This post contains light spoilers for Starstruck.
New Year’s Eve is a date that some of the best romantic comedies have spent a lot of time depicting, from Nora Ephron’s When Harry Met Sally and Sleepless in Seattle to The Apartment. While it doesn't rank as highly, there’s even an entire star-packed movie dedicated to this particular date and Gary Marshall’s 2011 New Year's Eve ode to a night of high expectations in the second installment in the rom-com trilogy of sorts (Valentine’s Day and Mother’s Day complete the set). Waving goodbye to the old year can be cathartic, but this is also an occasion dripping in FOMO and the pressure of finding someone to kiss at midnight.
It is no surprise this annual event takes center stage in so many movies dedicated to meet-cutes, and NYE parties are often a mix of elation and misery depending on what point in the story the celebration takes place. New television comedy Starstruck kicks off with a reluctant Jessie (creator Rose Matafeo) going out to celebrate this occasion with her roommate Kate (Emma Sidi) at a London nightclub and sets the ball rolling (not dropping) with a girl-meets-boy dynamic. The very welcome renewal news was announced on the day all six-episode of the first season debuted on HBO Max (it has already aired on BBC3), and I am going to explain why this show should be on your June watch list.
Instead of the classic will-they-won’t-they framework favored by TV sitcoms, Jessie hooks up with Tom Kapoor (Nikesh Patel) in the first episode, and the formula is more reminiscent of a classic romantic comedy journey. This genre has been proclaimed dead and reborn multiple times over the last decade and if you search “rom-com is dead” you will be hit with an onslaught of articles proclaiming “The Rom-Com is Dead. Long Live the Rom-Com” or “The Romantic Comedy is Not Dead — It’s Just Not the Same as You Remember.” When streaming entered the TV and movie game, the sheer volume of options opened up different kinds of stories being told and this includes various interpretations of love stories that are also funny.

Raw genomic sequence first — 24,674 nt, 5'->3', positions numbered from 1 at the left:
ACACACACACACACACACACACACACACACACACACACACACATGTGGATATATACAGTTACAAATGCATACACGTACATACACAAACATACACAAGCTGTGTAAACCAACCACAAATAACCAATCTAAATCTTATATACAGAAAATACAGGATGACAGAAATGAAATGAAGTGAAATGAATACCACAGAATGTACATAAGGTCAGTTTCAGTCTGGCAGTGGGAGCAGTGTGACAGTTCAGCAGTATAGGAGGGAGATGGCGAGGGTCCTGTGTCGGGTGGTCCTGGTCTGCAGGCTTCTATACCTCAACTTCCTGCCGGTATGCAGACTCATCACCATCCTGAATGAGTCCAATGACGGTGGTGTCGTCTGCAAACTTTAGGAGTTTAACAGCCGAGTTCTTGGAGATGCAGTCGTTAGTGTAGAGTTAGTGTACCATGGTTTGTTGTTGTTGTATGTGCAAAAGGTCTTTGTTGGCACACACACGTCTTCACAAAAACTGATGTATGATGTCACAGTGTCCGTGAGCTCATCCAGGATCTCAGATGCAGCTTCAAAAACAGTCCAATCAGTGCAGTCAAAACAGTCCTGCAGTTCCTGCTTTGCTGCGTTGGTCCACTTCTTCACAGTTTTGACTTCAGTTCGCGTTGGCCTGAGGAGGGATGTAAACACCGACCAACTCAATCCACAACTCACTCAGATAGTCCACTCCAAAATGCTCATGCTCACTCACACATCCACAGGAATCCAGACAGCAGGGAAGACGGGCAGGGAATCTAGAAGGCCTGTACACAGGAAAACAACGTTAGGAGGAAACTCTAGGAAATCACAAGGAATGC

Even before streaming upped demand, the dating TV comedy narrative on recent shows like New Girl and The Mindy Project took a lot of their cues and references from classics like When Harry Met Sally. Both had an "opposites attract" will-they-won’t-they central pairing that struggled when they shifted into coupledom. This spoke to the issues of sustaining these stories within the network TV 20-plus episode season format. Now, orders tend to be anything between 6 and 13 episodes, which helps keep the storylines fresh and the tension bubbling. This summer is awash with various 30-minute romance-driven series that stretch from laugh-out-loud to simmering dramedies (or sadcoms), which include Hacks, We Are Lady Parts, Betty, Feel Good, Love, Victor, and This Way Up.
Starstruck is a must-see offering from HBO Max that takes the Notting Hill celebrity/civilian — the latter is how scene-stealer Minnie Driver refers to the non-famous — dynamic and reverses it. Instead of a bookshop owner played by Hugh Grant during his peak bumbling floppy hair era, Rose Matafeo is the somewhat listless 28-year-old from Auckland, New Zealand living in London. Working two jobs (as a nanny and at a movie theater), Jessie isn’t fretting too much about her future, and there is an element of going with the flow. Nikesh Patel is the Julia Roberts of this story and while his every move isn’t documented by paparazzi they are still a fixture, along with fans asking for selfies during awkward moments. And for another Richard Curtis movie connection, you might recognize Patel from Hulu’s 2019 miniseries adaptation of Four Weddings and a Funeral.